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NCJ Number: 157623 Find in a Library
Title: Parish Special Constables Scheme
Author(s): P Southgate; T Bucke; C Byron
Corporate Author: Great Britain Home Office
Research and Statistics Dept
United Kingdom
Date Published: 1995
Page Count: 69
Sponsoring Agency: Great Britain Home Office
Croydon, Surrey CR0 9YD, England
Great Britain Home Office
London, SW1H 9AT, England
Publication Number: ISBN 1-85893-458-3
Sale Source: Great Britain Home Office
Research and Planning Unit
Information Section
50 Queen Anne's Gate, Room 278
London, SW1H 9AT,
United Kingdom
Type: Program/Project Evaluation
Language: English
Country: United Kingdom
Annotation: After exploring various aspects of Great Britain's Parish Constable schemes in rural areas, this report discusses progress during 1994 and recommends how the schemes could be strengthened.
Abstract: In 1993 the Home Secretary announced the widespread establishment of Parish Constable schemes in rural areas. These schemes -- now extended throughout the country and included as part of the Neighborhood Constable initiative -- involve the allocation of trained special constables to specific local areas. Their primary tasks are to provide a foot patrol presence and to address problems of public order and minor crimes. The overall aims are to increase communication between the police and residents of rural communities and to enhance community involvement in law-and-order issues. The Home Office Research and Planning Unit studied four schemes in detail during the first 6 months of their existence and collected information from approximately 12 other schemes around the country. The focus of the evaluations was the organizational strengths and weaknesses of the schemes and the factors that contributed to these. The researchers listened to the views and experiences of a wide range of people from the police and local communities. The concluding chapter focuses on the importance of selecting qualified officers for the work, the difficulties that special constables face in defining a role within a community, the perceived policing needs of communities and their reactions to the schemes, and the importance of proper integration between special constables and the rest of their police force. Twelve recommendations are offered to guide the development of future Parish Constable schemes. 4 references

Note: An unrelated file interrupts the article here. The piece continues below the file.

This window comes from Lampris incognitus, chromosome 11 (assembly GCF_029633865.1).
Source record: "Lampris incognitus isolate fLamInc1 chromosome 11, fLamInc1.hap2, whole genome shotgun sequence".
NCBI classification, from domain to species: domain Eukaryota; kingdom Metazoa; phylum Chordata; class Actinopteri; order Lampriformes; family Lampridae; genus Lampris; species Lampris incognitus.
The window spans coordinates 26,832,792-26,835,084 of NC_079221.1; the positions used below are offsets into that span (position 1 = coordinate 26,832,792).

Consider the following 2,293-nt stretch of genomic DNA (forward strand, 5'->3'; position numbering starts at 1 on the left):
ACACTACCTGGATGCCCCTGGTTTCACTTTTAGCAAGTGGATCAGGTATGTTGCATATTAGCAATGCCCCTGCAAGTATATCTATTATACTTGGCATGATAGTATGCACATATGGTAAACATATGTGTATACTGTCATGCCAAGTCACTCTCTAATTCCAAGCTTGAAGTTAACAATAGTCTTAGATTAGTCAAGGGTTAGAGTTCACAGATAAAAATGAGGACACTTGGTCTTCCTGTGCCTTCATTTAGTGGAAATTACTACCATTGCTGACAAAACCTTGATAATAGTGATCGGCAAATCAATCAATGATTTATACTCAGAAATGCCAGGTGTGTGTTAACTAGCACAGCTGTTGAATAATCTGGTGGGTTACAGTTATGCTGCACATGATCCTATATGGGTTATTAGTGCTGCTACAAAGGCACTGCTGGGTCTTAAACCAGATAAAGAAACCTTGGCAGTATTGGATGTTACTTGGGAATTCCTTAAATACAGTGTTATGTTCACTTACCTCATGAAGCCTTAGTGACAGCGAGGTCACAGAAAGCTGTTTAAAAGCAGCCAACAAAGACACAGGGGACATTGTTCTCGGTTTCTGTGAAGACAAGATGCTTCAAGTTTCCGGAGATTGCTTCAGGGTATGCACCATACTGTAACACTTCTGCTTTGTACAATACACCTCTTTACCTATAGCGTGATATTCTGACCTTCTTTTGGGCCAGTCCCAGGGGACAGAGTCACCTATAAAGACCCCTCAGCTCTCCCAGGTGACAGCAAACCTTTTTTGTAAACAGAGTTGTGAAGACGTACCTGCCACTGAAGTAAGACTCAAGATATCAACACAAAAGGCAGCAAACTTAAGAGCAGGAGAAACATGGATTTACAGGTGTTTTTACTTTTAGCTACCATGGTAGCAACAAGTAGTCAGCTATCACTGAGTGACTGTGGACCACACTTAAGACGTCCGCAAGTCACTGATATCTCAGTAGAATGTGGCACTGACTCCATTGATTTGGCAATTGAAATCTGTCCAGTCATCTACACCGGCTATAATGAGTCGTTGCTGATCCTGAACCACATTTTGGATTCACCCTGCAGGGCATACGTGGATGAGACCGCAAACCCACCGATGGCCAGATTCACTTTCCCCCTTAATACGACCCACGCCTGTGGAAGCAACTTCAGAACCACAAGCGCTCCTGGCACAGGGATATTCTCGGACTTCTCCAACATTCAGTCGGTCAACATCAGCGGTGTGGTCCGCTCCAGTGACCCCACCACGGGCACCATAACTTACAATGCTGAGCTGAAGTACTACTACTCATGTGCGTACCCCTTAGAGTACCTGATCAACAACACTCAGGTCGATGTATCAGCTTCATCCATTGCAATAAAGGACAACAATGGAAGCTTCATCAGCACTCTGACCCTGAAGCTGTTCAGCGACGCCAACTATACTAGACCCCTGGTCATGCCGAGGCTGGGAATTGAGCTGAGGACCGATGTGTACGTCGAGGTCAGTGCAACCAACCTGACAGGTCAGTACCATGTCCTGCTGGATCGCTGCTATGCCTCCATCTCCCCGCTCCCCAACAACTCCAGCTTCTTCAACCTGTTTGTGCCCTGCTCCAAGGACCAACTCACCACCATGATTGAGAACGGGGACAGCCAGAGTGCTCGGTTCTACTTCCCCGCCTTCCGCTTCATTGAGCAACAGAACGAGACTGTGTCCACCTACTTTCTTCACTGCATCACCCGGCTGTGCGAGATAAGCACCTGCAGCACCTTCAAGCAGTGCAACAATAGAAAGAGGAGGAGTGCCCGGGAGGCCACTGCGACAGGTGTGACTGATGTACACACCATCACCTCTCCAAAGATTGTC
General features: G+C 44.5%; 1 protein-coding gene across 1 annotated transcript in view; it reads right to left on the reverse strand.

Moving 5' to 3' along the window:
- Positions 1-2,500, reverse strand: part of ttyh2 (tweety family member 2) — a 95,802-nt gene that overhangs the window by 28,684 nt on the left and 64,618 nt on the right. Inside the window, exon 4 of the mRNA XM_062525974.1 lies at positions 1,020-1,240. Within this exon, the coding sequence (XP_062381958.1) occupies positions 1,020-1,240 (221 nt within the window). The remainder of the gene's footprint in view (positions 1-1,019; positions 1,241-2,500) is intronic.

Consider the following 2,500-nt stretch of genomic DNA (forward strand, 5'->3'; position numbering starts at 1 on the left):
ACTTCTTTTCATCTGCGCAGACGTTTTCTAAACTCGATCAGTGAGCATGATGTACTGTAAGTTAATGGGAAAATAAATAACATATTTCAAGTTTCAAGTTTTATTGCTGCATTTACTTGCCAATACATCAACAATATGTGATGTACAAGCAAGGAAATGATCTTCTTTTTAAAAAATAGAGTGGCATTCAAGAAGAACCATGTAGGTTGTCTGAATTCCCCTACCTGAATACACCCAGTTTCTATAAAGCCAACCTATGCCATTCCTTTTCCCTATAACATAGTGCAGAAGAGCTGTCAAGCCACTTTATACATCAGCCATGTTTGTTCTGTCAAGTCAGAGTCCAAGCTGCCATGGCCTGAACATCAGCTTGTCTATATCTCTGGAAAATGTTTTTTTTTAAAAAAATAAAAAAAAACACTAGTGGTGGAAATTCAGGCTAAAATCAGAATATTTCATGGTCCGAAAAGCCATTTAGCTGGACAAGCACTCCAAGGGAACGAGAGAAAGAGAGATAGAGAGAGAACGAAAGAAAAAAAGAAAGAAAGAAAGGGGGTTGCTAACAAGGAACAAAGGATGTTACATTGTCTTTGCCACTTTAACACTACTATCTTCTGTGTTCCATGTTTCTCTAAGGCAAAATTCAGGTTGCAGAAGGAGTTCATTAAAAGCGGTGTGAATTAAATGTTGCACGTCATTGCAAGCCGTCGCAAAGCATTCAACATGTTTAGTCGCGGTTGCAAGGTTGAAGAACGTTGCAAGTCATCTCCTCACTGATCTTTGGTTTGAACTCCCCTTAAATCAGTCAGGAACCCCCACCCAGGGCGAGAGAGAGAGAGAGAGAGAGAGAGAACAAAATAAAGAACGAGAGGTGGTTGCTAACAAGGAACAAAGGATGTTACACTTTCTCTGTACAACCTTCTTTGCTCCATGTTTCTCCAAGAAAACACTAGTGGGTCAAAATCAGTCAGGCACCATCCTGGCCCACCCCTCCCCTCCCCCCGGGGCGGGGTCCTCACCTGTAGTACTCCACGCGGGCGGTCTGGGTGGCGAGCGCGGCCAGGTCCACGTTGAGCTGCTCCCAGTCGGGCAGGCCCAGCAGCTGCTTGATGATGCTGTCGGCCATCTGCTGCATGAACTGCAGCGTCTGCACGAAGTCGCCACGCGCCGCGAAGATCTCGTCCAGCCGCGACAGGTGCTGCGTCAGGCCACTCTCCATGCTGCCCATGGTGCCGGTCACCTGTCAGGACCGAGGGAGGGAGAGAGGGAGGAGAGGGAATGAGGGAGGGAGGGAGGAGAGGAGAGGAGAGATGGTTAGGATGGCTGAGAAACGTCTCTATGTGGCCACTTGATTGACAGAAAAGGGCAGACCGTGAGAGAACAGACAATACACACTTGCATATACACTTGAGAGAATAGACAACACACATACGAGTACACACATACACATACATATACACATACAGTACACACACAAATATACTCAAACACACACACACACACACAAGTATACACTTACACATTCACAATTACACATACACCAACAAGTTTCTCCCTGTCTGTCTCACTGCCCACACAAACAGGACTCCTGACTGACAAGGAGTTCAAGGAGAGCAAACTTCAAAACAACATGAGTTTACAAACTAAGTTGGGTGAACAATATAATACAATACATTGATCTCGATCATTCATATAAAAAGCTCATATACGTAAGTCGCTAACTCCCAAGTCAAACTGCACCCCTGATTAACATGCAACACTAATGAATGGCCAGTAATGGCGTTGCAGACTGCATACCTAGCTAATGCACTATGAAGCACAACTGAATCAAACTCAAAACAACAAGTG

Main Term(s): Community policing
Index Term(s): Foot patrol; Foreign police; Foreign police/community relations; Rural policing
Note: Home Office Research Study 143.
To cite this abstract, use the following link:
http://www.ncjrs.gov/App/publications/abstract.aspx?ID=157623

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